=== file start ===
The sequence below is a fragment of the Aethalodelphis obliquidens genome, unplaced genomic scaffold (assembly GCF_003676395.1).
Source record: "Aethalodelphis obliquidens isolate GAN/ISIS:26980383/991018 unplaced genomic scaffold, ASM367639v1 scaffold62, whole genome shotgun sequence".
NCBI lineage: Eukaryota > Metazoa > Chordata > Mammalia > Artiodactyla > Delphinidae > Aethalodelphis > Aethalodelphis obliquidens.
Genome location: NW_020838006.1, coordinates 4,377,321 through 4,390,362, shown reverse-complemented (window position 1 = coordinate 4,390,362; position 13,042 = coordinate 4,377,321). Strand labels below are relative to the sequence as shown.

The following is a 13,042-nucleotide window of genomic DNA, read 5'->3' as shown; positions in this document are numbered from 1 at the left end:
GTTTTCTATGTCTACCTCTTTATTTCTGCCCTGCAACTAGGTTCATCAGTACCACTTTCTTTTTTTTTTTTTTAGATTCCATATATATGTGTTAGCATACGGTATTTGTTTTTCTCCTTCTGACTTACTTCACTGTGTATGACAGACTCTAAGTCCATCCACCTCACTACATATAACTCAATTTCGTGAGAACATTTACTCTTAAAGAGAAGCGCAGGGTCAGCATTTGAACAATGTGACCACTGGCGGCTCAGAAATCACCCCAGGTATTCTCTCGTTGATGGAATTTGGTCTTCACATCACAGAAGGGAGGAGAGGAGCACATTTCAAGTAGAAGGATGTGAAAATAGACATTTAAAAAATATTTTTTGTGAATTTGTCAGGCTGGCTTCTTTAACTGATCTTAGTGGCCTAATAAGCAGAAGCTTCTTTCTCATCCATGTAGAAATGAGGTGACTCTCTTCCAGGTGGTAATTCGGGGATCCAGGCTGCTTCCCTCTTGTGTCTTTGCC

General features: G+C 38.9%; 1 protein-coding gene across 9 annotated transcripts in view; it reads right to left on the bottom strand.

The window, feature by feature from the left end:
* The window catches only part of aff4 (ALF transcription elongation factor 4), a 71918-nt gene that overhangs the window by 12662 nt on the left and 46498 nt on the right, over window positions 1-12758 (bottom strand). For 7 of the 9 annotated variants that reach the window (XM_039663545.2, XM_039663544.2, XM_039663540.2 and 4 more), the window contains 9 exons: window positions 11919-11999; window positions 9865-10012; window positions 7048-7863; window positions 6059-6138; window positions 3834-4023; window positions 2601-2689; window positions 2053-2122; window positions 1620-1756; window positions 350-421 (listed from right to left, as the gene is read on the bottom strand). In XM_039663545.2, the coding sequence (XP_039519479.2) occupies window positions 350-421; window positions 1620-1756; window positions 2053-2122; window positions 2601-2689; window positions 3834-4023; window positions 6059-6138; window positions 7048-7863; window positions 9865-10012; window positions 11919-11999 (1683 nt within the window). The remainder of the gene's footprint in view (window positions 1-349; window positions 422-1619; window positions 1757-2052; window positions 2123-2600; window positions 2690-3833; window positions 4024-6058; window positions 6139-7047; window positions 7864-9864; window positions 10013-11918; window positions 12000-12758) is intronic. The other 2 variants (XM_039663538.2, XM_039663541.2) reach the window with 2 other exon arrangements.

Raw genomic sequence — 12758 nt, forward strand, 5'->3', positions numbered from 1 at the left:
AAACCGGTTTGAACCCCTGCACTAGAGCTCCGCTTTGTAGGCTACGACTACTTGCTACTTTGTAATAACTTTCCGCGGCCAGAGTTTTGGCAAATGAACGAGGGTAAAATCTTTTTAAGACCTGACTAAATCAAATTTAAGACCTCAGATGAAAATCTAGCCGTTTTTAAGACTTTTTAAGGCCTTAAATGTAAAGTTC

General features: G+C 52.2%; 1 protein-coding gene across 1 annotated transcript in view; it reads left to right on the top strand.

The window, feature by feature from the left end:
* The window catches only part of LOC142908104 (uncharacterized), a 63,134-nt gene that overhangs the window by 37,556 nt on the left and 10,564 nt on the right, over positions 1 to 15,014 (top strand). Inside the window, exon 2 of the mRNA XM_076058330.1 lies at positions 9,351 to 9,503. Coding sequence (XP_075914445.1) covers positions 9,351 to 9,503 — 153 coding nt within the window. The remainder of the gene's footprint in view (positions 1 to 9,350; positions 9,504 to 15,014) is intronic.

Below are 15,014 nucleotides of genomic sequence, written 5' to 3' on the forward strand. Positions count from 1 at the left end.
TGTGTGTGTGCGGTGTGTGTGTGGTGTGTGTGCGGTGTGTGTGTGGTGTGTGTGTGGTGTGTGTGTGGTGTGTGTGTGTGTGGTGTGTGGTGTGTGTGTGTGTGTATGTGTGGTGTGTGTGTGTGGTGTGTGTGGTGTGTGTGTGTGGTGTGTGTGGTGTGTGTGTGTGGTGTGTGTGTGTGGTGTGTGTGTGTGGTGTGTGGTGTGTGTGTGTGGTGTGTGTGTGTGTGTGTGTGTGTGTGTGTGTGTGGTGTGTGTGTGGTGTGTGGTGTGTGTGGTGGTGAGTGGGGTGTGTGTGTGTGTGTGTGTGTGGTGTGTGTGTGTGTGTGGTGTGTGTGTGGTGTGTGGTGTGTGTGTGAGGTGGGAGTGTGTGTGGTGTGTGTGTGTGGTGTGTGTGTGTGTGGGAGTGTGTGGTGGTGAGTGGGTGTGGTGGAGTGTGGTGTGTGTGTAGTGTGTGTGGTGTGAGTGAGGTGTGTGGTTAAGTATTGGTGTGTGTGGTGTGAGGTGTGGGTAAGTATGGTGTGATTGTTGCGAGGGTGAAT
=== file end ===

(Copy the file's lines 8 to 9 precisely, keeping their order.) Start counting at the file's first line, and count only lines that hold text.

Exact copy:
The window, feature by feature from the left end:
* The window catches only part of aff4 (ALF transcription elongation factor 4), a 71918-nt gene that overhangs the window by 12662 nt on the left and 46498 nt on the right, over window positions 1-12758 (bottom strand). For 7 of the 9 annotated variants that reach the window (XM_039663545.2, XM_039663544.2, XM_039663540.2 and 4 more), the window contains 9 exons: window positions 11919-11999; window positions 9865-10012; window positions 7048-7863; window positions 6059-6138; window positions 3834-4023; window positions 2601-2689; window positions 2053-2122; window positions 1620-1756; window positions 350-421 (listed from right to left, as the gene is read on the bottom strand). In XM_039663545.2, the coding sequence (XP_039519479.2) occupies window positions 350-421; window positions 1620-1756; window positions 2053-2122; window positions 2601-2689; window positions 3834-4023; window positions 6059-6138; window positions 7048-7863; window positions 9865-10012; window positions 11919-11999 (1683 nt within the window). The remainder of the gene's footprint in view (window positions 1-349; window positions 422-1619; window positions 1757-2052; window positions 2123-2600; window positions 2690-3833; window positions 4024-6058; window positions 6139-7047; window positions 7864-9864; window positions 10013-11918; window positions 12000-12758) is intronic. The other 2 variants (XM_039663538.2, XM_039663541.2) reach the window with 2 other exon arrangements.